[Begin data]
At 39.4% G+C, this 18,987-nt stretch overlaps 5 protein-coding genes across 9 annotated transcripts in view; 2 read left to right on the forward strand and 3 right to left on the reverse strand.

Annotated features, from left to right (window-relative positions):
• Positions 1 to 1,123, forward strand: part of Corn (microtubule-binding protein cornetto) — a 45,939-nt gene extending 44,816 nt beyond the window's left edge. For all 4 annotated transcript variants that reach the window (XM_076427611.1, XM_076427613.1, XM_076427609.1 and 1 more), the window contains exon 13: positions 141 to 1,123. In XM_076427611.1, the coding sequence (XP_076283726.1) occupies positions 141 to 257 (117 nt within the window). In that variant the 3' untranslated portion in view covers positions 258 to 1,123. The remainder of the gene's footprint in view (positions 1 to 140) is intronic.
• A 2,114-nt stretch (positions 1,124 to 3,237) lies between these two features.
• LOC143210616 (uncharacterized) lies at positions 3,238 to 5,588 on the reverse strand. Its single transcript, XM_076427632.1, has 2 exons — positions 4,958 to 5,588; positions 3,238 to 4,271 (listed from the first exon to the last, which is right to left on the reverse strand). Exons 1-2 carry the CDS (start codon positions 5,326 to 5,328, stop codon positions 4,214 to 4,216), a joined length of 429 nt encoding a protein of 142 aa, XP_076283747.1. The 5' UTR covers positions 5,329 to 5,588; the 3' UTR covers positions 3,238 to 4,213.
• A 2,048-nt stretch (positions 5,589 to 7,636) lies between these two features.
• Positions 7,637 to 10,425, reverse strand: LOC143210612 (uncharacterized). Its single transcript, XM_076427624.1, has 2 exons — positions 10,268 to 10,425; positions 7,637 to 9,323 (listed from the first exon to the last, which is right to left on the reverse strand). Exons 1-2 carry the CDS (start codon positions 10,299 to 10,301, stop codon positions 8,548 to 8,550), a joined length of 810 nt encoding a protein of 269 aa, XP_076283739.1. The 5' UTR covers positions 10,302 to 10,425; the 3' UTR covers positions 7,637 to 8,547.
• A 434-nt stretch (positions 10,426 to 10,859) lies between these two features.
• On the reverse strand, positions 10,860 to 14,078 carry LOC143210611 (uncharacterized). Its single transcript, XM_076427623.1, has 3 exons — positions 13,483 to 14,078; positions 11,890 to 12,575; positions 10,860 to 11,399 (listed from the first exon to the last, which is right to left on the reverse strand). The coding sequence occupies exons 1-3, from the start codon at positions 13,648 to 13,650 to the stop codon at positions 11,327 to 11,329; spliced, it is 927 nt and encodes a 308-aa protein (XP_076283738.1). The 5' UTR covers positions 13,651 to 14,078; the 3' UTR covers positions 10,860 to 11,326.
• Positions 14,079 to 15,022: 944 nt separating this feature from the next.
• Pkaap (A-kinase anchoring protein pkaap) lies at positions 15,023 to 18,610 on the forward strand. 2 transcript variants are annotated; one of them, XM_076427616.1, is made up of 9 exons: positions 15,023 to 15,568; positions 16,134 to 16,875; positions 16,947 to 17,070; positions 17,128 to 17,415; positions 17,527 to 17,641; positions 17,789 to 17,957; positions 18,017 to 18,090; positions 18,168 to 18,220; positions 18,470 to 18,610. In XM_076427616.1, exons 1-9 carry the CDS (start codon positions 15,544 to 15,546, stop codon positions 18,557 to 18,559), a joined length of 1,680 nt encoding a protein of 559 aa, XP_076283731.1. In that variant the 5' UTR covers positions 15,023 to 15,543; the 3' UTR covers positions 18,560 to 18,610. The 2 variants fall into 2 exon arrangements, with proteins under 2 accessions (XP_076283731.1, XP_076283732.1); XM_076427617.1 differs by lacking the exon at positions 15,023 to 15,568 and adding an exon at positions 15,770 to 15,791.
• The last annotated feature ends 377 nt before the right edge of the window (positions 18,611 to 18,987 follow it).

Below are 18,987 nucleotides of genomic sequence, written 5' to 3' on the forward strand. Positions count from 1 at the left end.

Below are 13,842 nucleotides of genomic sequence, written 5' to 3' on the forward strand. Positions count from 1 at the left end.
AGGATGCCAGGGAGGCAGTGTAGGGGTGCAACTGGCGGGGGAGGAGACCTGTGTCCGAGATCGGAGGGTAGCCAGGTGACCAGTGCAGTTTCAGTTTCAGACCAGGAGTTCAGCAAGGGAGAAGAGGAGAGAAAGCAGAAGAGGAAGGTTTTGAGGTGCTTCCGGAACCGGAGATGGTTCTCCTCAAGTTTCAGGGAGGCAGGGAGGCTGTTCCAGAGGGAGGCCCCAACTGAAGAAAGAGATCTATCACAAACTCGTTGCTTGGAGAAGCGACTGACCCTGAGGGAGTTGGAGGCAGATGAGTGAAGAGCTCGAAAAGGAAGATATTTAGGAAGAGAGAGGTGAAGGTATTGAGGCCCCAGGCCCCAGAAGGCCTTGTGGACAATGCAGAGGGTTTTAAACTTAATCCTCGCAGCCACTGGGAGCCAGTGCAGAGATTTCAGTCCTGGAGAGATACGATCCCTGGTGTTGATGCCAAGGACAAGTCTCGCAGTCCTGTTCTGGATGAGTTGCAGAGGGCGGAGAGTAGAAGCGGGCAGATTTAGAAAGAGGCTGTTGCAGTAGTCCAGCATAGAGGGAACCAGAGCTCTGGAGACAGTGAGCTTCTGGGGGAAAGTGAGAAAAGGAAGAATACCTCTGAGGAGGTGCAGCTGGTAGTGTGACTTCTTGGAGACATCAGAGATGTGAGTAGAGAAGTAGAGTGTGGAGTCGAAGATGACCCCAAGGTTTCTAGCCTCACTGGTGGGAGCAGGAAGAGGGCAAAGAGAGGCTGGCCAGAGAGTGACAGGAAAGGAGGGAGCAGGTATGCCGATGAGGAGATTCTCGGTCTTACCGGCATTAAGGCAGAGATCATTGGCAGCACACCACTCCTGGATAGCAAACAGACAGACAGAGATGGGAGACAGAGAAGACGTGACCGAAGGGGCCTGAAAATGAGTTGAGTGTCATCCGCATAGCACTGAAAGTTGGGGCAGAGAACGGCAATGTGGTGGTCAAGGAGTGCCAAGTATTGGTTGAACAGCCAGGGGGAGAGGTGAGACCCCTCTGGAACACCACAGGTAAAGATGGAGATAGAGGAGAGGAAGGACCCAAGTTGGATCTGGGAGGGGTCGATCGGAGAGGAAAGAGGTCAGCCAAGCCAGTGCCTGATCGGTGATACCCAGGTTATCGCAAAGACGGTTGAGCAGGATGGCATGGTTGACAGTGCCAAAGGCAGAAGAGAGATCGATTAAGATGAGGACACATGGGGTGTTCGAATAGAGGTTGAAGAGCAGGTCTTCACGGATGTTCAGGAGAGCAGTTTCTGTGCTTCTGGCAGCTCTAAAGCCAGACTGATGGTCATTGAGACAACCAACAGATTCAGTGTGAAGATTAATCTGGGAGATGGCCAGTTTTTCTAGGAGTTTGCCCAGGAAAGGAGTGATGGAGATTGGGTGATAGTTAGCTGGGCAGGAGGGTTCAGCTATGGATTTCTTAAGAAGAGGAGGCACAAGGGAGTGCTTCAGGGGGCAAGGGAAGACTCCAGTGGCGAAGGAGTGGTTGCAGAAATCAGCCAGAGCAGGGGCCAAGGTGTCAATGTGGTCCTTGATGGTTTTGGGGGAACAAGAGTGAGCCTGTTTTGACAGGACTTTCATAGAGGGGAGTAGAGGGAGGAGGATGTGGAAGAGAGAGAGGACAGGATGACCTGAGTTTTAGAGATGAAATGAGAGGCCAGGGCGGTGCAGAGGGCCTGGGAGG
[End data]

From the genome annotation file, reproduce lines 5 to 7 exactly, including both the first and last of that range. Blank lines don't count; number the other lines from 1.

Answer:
• LOC143210616 (uncharacterized) lies at positions 3,238 to 5,588 on the reverse strand. Its single transcript, XM_076427632.1, has 2 exons — positions 4,958 to 5,588; positions 3,238 to 4,271 (listed from the first exon to the last, which is right to left on the reverse strand). Exons 1-2 carry the CDS (start codon positions 5,326 to 5,328, stop codon positions 4,214 to 4,216), a joined length of 429 nt encoding a protein of 142 aa, XP_076283747.1. The 5' UTR covers positions 5,329 to 5,588; the 3' UTR covers positions 3,238 to 4,213.
• A 2,048-nt stretch (positions 5,589 to 7,636) lies between these two features.
• Positions 7,637 to 10,425, reverse strand: LOC143210612 (uncharacterized). Its single transcript, XM_076427624.1, has 2 exons — positions 10,268 to 10,425; positions 7,637 to 9,323 (listed from the first exon to the last, which is right to left on the reverse strand). Exons 1-2 carry the CDS (start codon positions 10,299 to 10,301, stop codon positions 8,548 to 8,550), a joined length of 810 nt encoding a protein of 269 aa, XP_076283739.1. The 5' UTR covers positions 10,302 to 10,425; the 3' UTR covers positions 7,637 to 8,547.